Mile 1888 to 1904
We wake knowing we face 6 miles of up towards Diamond Peak. Kevin soaks his feet in Summit Lake and tends to blisters. He is convinced my suggestions of draining and taping have been a complete and utter failure. I am tempted to deploy the economic and political trick of relative comparison to a mythical event. His problems clearly are the result of earlier bad decisions and if I had not arrived it would now be much much worse. So, what appears on the surface as total failure is actually my greatest achievement. Quick, shake my hand so you can thank me.
As we hike our way over the ridge we become a couple of Huckleberry Hounds. They are everywhere and make forward progress impossible. We drop packs and start picking. Our tongues become corpse-like purple from their delicious juicy goodness. A bear somewhere is ticked we have raided his patch. Stomachs aching from gluttony, we waddle on.
We eventually reach the side road leading to Shelter Cove. Following our GPS, we nervously walk along then cross the active railroad tracks. Kevin is sure we are re-enacting a scene from Stand By Me, and I am pretty sure I will end up as the dead body hit by a train.
At the Shelter Cove store they quickly find the new external battery package but unfortunately not the package with six days of food. I am told to come back in a half hour when they will have more staff and can spend more time looking. In the mean time I buy a six pack of root beer to down while we watch the show of weary thru-hikers interacting with hordes of RV driving campers and fishermen.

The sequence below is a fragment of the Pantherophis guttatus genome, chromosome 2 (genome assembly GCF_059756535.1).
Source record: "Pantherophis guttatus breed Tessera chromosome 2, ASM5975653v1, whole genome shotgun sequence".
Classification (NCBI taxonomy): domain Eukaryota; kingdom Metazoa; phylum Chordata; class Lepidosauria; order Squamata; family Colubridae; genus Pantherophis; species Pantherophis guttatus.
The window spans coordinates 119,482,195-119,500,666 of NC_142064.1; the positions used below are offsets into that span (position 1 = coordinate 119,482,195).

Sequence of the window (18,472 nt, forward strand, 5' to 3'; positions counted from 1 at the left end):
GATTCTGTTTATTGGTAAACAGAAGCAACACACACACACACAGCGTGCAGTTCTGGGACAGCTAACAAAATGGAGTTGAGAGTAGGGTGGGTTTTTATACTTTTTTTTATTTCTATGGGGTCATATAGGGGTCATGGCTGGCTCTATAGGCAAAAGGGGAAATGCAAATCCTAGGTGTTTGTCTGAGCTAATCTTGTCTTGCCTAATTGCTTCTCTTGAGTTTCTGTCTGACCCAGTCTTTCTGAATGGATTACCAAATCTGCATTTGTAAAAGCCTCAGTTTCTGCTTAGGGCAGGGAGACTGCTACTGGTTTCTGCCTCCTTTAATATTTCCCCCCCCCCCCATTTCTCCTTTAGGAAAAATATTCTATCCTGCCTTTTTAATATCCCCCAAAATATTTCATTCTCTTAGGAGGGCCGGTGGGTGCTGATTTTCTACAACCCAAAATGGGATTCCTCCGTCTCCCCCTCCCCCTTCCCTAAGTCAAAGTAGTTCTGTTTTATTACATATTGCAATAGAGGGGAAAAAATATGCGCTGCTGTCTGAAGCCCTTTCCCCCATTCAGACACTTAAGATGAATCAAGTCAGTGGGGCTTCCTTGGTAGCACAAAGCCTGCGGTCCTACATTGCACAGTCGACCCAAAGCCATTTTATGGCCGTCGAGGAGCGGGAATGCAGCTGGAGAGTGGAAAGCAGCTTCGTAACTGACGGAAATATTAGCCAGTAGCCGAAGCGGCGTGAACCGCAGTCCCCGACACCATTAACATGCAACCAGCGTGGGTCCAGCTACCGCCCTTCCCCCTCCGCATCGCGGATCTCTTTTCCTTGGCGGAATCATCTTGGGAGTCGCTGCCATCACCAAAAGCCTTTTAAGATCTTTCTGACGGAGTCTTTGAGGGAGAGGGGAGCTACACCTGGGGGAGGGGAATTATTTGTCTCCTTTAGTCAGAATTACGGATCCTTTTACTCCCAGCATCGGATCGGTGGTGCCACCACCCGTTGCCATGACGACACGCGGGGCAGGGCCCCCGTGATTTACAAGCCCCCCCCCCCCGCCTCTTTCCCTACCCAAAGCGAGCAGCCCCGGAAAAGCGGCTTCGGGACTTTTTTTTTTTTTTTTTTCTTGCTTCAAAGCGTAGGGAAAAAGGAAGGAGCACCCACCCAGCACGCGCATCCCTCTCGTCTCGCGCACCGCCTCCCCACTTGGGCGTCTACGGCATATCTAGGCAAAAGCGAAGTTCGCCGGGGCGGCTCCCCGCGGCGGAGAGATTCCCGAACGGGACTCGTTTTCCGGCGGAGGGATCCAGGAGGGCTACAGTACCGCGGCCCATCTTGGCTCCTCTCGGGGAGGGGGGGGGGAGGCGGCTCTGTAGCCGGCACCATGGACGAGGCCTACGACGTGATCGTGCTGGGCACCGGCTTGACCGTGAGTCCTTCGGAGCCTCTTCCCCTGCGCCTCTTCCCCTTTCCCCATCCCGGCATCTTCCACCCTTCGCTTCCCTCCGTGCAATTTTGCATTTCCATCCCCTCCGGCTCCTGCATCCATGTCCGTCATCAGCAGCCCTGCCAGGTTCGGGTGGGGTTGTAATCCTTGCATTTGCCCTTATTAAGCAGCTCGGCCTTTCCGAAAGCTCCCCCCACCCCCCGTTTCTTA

I return to the store to begin again the quest for my food box. After a frantic round of looking the woman declares the box is not here, as if that statement would somehow satisfy. When I point to her open book and ask how my name got in it, she says in a tone that clearly questions my educational upbringing that of course they log the packages when they arrive. Bingo! Other staff members, clearly more experienced at playing hide and seek eventually find our package.
We take over a picnic table and sort the pile of food, unclear how we will fit it all in our packs. I get change for laundry and showers, which we will probably not do until tomorrow. Camping is $8 per tent. That means a one man ultra-light tent costs the same as a 12 person gypsy circus tent. Since we are cowboy camping, I am not sure how much to pay. The mosquitoes make us regret not setting up tents. We hide under our way too hot sleeping bags.
Tomorrow we plan a lazy day of washing, lake swimming and ice cream consuming. We will hike out in the afternoon for a short relaxing day.